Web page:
I'm aiming to replace 40% of my current income wirh a LMP of social security, long-term tips and i-bonds.
The rest is in a Swensen-like risk portfolio (RP) of 50% equities, 25% real-estate/Alts, 25% intermediate treasuries.
Frodo: I wish it need'nt have happened in my time. Gandalf: So do all who live to see such times. But that isn't for them to decide. All we have to decide is what to do with the time that is given us.

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Re: LMP-1: P&I article on corporate & public pension plans

Postby grok87 » Sat Apr 22, 2017 7:25 am

Angst wrote:Gee... well, bonds are generally for safety, and equity is for risk, and hopefully return. One is safe and conservative, and one is risky and aggressive. Personally, I go for 15% of this, and 85% of that, thank you... but as far as my pension goes, I just want the result, i.e. the guarantee. I'd prefer to see my employer investing in bonds, not equity. But they want to make the math work.


You're lucky to have a pension. I'm basically trying to recreate that with my liability matching portfolio strategy (LMP).
Frodo: I wish it need'nt have happened in my time. Gandalf: So do all who live to see such times. But that isn't for them to decide. All we have to decide is what to do with the time that is given us.

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Re: LMP-1: P&I article on corporate & public pension plans

Postby Angst » Sat Apr 22, 2017 7:37 am

grok87 wrote:You're lucky to have a pension. I'm basically trying to recreate that with my liability matching portfolio strategy (LMP).

It's small - SS is more significant for me, but I'll take what I can get. And between the two of them, and my small (but still growing) LMP built mostly with 30 year TIPS, my expected minimum expenses will be covered. As such, I'm dedicating most (about 85%) of my portfolio to equity, largely SCV.

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Re: LMP-1: P&I article on corporate & public pension plans

Postby grok87 » Sat Apr 22, 2017 7:52 am

Angst wrote:
grok87 wrote:You're lucky to have a pension. I'm basically trying to recreate that with my liability matching portfolio strategy (LMP).

It's small - SS is more significant for me, but I'll take what I can get. And between the two of them, and my small (but still growing) LMP built mostly with 30 year TIPS, my expected minimum expenses will be covered. As such, I'm dedicating most (about 85%) of my portfolio to equity, largely SCV.

THat makes a lot of sense to me.

Re the SCV, So i used to tilt heavily to Small cap value as well. But William Bernstein's book on "Deep Risk" caused me to rethink that a bit. My belief is that small cap value should do well in times of unexpected inflation but perhaps do poorly in a depression/deflation scenario. (ken french's dataset seems to show this is what happened in the 30s and 70s for example.)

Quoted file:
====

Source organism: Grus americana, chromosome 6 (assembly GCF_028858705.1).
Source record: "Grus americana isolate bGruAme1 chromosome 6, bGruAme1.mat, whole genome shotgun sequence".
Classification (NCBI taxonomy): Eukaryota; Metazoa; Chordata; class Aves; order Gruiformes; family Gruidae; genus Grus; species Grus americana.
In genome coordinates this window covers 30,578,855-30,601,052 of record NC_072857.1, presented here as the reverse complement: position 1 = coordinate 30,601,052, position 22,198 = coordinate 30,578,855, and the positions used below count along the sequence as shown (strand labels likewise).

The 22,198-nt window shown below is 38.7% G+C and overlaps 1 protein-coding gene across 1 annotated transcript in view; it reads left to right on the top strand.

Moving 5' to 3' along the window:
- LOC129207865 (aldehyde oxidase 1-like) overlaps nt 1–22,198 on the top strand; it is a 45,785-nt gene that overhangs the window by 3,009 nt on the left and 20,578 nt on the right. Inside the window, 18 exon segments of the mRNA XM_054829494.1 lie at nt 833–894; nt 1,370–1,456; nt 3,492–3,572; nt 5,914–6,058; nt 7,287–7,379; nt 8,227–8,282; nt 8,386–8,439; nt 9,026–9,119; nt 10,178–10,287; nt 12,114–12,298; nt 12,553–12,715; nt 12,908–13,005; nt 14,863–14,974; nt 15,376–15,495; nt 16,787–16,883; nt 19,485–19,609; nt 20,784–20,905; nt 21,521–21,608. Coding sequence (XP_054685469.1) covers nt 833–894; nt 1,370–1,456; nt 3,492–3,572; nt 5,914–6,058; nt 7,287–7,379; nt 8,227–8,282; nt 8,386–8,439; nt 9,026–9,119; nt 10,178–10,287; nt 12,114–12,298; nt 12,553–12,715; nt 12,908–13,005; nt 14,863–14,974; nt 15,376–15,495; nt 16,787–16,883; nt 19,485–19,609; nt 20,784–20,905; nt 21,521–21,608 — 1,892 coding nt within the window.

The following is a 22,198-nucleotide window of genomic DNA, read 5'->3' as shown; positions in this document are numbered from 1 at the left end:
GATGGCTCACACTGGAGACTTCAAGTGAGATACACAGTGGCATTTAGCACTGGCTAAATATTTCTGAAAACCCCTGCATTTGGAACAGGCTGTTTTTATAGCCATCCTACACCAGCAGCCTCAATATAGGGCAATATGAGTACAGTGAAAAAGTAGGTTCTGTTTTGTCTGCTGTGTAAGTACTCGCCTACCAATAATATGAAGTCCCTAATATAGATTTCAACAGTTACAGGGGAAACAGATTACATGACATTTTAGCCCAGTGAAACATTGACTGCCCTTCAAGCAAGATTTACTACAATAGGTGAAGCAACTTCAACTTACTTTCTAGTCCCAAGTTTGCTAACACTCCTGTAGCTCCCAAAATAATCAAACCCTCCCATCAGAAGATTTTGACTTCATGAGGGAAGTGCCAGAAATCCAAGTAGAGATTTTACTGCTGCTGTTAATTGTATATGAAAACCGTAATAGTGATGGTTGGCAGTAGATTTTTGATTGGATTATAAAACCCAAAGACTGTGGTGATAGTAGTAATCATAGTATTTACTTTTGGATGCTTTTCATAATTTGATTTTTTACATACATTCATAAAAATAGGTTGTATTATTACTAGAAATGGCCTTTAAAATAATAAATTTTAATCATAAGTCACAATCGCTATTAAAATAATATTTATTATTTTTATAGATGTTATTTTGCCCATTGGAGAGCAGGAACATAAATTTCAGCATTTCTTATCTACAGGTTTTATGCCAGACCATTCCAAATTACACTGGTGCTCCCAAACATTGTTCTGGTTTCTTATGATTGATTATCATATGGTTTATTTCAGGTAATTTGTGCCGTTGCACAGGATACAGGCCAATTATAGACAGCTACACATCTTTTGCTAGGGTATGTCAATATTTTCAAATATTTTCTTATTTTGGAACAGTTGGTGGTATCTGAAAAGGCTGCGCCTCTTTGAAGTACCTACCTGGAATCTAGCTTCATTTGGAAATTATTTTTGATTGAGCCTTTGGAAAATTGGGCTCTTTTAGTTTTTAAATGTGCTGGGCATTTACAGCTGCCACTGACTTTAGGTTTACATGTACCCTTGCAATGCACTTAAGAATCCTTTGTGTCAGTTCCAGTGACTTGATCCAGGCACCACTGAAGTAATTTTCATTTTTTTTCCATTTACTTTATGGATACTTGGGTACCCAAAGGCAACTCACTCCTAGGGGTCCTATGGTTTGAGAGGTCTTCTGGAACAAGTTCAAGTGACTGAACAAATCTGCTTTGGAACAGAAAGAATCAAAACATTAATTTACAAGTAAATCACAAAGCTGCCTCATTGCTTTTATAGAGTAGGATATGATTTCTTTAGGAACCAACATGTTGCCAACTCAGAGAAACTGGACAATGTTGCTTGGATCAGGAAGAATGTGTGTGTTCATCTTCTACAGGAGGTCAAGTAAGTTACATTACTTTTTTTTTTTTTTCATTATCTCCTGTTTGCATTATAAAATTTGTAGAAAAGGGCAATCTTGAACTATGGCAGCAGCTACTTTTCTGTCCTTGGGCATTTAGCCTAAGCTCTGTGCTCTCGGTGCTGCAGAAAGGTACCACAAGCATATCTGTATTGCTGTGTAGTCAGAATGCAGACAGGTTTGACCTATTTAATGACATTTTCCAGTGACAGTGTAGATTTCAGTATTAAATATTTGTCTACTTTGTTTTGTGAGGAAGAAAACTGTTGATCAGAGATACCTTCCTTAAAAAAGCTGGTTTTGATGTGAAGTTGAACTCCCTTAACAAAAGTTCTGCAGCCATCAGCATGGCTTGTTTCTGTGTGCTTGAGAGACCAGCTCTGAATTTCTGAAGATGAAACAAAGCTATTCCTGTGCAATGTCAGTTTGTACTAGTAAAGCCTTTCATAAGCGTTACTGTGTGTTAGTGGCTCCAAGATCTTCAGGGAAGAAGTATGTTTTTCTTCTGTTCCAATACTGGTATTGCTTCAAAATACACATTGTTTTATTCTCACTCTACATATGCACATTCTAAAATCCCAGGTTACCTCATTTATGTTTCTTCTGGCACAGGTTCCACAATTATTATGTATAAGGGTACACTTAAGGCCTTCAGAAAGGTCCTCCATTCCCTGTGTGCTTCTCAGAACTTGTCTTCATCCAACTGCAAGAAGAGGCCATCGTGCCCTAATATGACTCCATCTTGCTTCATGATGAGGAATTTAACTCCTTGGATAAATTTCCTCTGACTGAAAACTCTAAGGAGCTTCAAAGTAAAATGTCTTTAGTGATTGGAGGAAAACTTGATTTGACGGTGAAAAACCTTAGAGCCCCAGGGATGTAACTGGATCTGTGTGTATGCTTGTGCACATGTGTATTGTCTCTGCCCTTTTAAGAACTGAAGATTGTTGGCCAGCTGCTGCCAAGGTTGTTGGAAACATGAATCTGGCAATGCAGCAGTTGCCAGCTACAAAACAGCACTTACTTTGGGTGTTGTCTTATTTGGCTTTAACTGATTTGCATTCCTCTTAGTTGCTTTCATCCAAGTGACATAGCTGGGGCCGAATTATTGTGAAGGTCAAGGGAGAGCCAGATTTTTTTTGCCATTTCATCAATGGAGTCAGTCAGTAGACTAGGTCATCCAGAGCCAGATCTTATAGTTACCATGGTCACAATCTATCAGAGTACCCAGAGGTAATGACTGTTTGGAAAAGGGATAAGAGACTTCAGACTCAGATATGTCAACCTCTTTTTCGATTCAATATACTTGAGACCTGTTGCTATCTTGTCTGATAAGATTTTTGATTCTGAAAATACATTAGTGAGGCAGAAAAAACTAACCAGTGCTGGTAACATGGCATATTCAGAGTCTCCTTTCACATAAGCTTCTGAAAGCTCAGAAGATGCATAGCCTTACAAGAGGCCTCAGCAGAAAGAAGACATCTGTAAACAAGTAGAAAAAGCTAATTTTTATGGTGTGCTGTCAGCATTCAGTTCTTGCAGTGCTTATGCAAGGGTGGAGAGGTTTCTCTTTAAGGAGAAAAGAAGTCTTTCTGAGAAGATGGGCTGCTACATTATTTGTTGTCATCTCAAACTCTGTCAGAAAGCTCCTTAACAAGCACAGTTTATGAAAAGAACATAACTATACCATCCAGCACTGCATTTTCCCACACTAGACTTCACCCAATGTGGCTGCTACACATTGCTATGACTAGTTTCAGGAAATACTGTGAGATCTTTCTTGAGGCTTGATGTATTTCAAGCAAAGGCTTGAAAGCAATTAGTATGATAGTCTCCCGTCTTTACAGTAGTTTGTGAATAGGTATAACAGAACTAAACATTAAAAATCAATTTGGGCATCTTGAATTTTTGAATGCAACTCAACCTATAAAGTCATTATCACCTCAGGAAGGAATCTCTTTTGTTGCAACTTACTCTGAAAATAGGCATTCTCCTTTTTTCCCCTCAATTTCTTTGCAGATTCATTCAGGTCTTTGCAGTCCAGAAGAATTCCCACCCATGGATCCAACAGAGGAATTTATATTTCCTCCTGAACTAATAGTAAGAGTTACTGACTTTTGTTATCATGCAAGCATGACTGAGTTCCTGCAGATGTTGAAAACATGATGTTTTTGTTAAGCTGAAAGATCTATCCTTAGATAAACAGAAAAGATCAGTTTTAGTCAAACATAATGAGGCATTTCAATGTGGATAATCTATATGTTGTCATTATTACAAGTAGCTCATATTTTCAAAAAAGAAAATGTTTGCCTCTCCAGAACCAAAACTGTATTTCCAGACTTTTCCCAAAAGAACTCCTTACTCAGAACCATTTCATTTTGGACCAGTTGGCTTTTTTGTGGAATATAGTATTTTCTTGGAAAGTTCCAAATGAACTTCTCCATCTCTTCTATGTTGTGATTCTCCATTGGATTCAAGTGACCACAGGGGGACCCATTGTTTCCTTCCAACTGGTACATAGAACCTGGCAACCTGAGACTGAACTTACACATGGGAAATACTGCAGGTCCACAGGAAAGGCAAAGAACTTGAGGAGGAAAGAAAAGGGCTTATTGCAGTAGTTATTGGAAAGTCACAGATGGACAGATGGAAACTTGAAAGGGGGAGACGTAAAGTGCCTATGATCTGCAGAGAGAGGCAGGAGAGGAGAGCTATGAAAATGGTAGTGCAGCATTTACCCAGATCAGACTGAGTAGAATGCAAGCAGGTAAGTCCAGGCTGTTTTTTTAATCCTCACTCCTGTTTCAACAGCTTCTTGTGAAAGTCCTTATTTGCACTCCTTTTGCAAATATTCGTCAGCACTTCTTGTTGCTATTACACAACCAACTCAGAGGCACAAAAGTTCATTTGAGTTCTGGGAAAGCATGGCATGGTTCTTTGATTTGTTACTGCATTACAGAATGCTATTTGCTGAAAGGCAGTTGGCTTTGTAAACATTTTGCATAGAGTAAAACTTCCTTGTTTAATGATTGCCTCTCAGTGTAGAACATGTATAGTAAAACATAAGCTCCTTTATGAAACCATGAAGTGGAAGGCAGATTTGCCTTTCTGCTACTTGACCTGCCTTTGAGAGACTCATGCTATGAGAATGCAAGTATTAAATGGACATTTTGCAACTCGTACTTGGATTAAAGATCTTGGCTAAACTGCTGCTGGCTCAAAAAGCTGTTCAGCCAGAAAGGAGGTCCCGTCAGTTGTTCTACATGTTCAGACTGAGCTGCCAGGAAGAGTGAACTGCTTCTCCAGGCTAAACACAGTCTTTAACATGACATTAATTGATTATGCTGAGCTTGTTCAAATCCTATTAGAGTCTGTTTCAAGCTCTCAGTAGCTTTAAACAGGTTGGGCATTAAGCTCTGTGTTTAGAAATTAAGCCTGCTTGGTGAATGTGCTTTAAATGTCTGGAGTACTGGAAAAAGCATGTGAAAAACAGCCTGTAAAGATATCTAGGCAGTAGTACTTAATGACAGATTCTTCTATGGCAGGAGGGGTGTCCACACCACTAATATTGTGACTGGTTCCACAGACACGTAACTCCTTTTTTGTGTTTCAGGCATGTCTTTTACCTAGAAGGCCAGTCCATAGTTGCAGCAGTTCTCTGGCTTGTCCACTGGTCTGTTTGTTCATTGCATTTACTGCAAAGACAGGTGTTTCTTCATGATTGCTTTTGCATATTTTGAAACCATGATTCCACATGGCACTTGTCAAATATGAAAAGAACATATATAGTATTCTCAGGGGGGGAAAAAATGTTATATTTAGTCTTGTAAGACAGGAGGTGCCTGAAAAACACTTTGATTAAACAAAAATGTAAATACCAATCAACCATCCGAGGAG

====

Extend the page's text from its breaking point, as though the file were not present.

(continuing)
So i decided that with my SCV tilt and TIPS i was well positioned for a stagflation scenario but less well positioned for depression/deflation scenario.
These days my stocks are mostly in Total Stock market and total international stock market. If i had the tax-advantaged space i would tilt more to the vanguard minimum volatility fund (VMNVX) which i believe invests in less leveraged companies that would perhaps do better in a deflation scenario.

cheers,
grok
Frodo: I wish it need'nt have happened in my time. Gandalf: So do all who live to see such times. But that isn't for them to decide. All we have to decide is what to do with the time that is given us.

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Re: LMP-1: P&I article on corporate & public pension plans

Postby peppers » Sat Apr 22, 2017 8:25 am

We will have one corporate pension and one public pension. Currently the corporate pension gets a one percent annual increase and the public pension gets a three percent annual increase. Our retirement portfolio is about 45/55 equity to fixed income with contributions going 50/50 into total stock market fund and intermediate investment grade bond fund. We are still working and will claim SS at some point. Our ages are 65 and 63.
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Re: LMP-1: P&I article on corporate & public pension plans

Postby Angst » Sat Apr 22, 2017 8:56 am

^Thank you grok. I appreciate your insight very much as the extent of my SCV tilt is still a work in progress, especially given that I have the luxury of still being in the workforce and adding to savings and steering contributions here or there. I'm trying to settle in on the right balance btw TSM (both US & INTL) and SCV - i.e., something I feel is both rational and something I'm ready to stick with. The best part of it all though is that floor comprised of SS, pension and the TIPS LMP. It's my rock, my foundation. :happy